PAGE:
India’s Rishabh Pant (left) stands with head coach Ravi Shastri during a training session on Tuesday. Agence France-Presse
After suffering a crushing defeat in Chennai, Team India will look to come out with a better performance on all fronts and level the three-match ODI series when they take on the West Indies in the second game at the Dr. Y.S. Rajasekhara Reddy ACA-VDCA Cricket Stadium on Wednesday.
India — ranked second in ODIs — will be desperate to avoid a series defeat against a side which is seven spots lower to them.
The record of the Men in Blue has been outstanding at home in the last few years and it would be a bit of an embarrassment if they go down against a young Caribbean side.
India lost the first ODI where they found themselves wanting on all fronts. After posting a challenging 288-run target on a sluggish MA Chidambaram wicket, the hosts came out with a below par performance in both the bowling and fielding departments and were defeated by eight wickets to concede a 1-0 lead in the series.
One of the things which was evident in Chennai was that India’s team balance wasn’t right as they were struggling to get the overs out of their fifth bowler.
They handed a debut to Shivam Dube and he was taken to cleaners by both Shimron Hetmyer and Shai Hope. Thus, going into the Visakhapatnam game, the team management will have to address this one key area.
Another area of concern for Virat Kohli is team’s fielding which has not been great in the recent times. Shreyas Iyer spilled an easy catch of Hetmyer who scored 139 runs and broke the backbone of the Indian bowling line-up. Thus, the Men in Blue will have to pull up their socks in the fielding department too.
The only positive for the hosts was the batting performance of Rishabh Pant, who has been under the pump in recent times. In Chennai, he scored his maiden ODI fifty and thus the team would want him to carry on with the form in the remaining matches as well.
On the other hand, Windies will go into the match with a lot of confidence. Their performance in Chennai in all the three aspects of the game was better than the hosts and all they need to do is to continue with that in order to win their first ODI series against India since 2006. Their batting will again revolve around Hope and Hetmyer and the visitors will hope their two premier batters once again take the Indian bowlers to the task.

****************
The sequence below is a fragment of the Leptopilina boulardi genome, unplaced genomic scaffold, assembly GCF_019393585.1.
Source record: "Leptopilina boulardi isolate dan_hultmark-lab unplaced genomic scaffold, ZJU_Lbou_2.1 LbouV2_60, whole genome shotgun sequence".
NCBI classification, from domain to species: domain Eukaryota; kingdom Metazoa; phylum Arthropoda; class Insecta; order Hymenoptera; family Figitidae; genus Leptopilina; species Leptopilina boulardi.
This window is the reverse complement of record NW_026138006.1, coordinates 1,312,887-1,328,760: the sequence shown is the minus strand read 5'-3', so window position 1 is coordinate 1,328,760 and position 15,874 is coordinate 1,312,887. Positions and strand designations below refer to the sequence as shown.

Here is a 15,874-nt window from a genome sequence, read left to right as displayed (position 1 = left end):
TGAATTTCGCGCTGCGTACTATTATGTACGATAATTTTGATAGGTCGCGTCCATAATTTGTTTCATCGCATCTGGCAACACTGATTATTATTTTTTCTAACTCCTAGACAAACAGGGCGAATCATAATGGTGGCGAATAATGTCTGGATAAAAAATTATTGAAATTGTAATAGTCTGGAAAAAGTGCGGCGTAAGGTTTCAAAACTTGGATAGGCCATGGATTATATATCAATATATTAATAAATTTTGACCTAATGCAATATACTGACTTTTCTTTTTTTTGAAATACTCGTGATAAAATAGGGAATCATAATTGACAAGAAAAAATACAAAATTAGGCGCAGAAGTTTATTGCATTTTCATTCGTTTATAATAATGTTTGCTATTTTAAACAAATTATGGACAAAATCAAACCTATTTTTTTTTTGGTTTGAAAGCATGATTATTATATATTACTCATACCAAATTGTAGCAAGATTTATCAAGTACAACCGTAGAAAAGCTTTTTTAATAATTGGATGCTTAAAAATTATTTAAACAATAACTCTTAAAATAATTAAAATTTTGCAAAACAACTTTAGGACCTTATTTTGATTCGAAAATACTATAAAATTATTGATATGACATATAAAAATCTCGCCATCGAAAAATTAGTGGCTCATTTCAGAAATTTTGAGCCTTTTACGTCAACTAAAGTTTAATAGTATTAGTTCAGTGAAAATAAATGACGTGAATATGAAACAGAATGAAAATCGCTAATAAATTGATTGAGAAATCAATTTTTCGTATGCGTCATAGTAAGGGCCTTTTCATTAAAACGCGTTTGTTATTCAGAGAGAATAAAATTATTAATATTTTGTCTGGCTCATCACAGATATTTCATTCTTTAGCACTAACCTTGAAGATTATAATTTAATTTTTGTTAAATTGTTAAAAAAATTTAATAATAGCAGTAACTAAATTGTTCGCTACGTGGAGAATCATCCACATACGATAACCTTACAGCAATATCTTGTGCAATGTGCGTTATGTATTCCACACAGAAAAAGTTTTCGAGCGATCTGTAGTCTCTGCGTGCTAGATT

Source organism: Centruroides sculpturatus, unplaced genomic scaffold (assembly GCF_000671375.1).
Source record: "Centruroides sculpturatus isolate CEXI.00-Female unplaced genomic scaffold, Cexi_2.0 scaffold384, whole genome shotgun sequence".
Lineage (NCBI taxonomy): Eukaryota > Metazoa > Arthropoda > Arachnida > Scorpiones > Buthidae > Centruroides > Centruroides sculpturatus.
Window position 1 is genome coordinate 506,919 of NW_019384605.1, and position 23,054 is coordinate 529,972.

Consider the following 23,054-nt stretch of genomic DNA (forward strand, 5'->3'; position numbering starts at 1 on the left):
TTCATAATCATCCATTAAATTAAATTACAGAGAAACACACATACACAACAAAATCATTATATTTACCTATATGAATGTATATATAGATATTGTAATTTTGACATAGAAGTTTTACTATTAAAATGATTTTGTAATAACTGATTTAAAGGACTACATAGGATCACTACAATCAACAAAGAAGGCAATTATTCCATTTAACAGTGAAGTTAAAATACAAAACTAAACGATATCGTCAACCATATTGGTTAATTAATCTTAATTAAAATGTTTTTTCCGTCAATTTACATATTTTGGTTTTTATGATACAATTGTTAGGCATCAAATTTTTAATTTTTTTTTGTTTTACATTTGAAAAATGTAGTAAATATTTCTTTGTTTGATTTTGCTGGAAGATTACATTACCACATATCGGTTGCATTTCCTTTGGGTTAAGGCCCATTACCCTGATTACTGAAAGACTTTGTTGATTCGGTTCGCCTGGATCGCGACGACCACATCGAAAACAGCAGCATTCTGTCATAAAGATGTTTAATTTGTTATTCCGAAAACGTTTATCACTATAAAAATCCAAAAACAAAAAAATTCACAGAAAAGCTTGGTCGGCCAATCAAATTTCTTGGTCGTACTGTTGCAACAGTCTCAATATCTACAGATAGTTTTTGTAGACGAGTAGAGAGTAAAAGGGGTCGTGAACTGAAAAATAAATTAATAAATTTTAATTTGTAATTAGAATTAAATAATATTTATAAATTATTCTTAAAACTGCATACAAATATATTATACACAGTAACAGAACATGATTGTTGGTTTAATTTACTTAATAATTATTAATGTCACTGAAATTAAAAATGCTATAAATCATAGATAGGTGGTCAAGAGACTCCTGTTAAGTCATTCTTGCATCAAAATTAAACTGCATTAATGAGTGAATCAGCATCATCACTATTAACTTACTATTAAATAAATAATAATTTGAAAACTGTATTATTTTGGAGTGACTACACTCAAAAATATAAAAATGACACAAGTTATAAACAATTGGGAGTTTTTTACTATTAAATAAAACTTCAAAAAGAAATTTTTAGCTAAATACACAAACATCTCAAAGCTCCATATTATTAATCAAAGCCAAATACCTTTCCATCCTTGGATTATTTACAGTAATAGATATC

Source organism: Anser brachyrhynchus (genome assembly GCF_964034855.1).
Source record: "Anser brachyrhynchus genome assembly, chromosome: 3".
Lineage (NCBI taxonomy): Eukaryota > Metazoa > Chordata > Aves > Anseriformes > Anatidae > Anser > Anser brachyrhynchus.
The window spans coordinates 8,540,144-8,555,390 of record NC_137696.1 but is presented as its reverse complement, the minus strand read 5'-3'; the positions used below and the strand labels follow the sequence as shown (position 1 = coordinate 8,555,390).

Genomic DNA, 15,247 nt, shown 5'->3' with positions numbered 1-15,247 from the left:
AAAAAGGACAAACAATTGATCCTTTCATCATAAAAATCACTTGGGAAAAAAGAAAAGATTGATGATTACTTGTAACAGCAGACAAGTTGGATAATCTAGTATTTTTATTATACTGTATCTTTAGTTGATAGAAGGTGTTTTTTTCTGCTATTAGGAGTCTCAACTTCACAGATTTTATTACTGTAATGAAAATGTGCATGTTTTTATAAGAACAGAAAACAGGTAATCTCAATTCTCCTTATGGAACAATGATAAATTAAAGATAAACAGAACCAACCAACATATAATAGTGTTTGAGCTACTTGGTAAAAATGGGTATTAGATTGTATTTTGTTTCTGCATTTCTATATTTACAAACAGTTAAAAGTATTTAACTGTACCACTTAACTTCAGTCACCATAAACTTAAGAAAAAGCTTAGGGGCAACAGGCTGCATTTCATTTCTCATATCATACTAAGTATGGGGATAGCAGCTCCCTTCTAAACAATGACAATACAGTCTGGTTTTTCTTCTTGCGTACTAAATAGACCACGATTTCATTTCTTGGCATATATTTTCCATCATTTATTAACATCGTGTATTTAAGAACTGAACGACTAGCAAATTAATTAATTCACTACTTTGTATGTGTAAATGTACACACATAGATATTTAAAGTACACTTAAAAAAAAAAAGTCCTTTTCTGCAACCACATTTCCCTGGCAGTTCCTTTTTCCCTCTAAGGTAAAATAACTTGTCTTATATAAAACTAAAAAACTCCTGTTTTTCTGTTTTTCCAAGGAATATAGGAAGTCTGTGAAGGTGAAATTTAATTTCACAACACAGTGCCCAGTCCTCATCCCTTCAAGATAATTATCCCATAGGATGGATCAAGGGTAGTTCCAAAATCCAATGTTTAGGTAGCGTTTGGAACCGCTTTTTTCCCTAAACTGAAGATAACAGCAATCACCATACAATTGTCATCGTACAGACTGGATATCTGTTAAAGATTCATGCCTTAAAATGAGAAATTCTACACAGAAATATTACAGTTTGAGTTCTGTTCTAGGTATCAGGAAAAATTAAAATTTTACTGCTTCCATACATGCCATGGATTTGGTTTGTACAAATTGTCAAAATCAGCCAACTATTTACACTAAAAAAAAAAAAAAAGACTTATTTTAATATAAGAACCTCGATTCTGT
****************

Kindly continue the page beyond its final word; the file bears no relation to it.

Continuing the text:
Meanwhile, ahead of the second ODI clash, India pacer Deepak Chahar admitted that a below-par performance in the bowling and fielding department costed India the match.
Despite posting 287/8 on a slow track in Chennai, India failed to defend the total as Shimron Hetmyer and Shai Hope slammed respective hundreds to guide Windies to a comfortable win with 13 balls to spare.
Speaking on the eve of the second ODI, Chahar said: “To be honest, we didn’t bowl well in the 1st ODI. Hopefully, if we are in a similar situation in the second ODI, we will have to bowl better as a unit.
“Fielding has been lacking in the last four matches. We have dropped too many matches. If we drop catches, against these big hitters who try to hit more sixes than boundaries, then it will become very difficult for us. As a fielding unit and bowling unit, we need to improve,” he added.
Chahar also revealed he finds ODI cricket a lot tougher than the T20Is and Tests but is trying to improve his ability to bowl in the slog overs, which he feels will make him more effective in the 50-over format.
“I think ODI is the toughest format. In T20Is, you know what to do. Even if you give away 24 runs but don’t pick up a wicket, that is still good bowling. In Tests, you have to keep attacking, even if you give away runs but pick up wickets, it’s good for the team,” Chahar pointed.
“However, in ODIs, you have to mix both — pick up wickets and contain the runs as well. You have to read the situation really well. You need to understand what the team wants from you. You need to assess the batsman and then decide whether to contain or get him out. ODI is more difficult than both formats. I have played a lot of One-Day cricket with India ‘A’ which has helped me.
“In the past, I struggled to bowl in the middle overs. In the powerplay, it’s about containing runs, in death, you have to stop batsman going after you. But in the middle overs, I have gotten better. I am learning. I will learn as I progress,” the pacer said.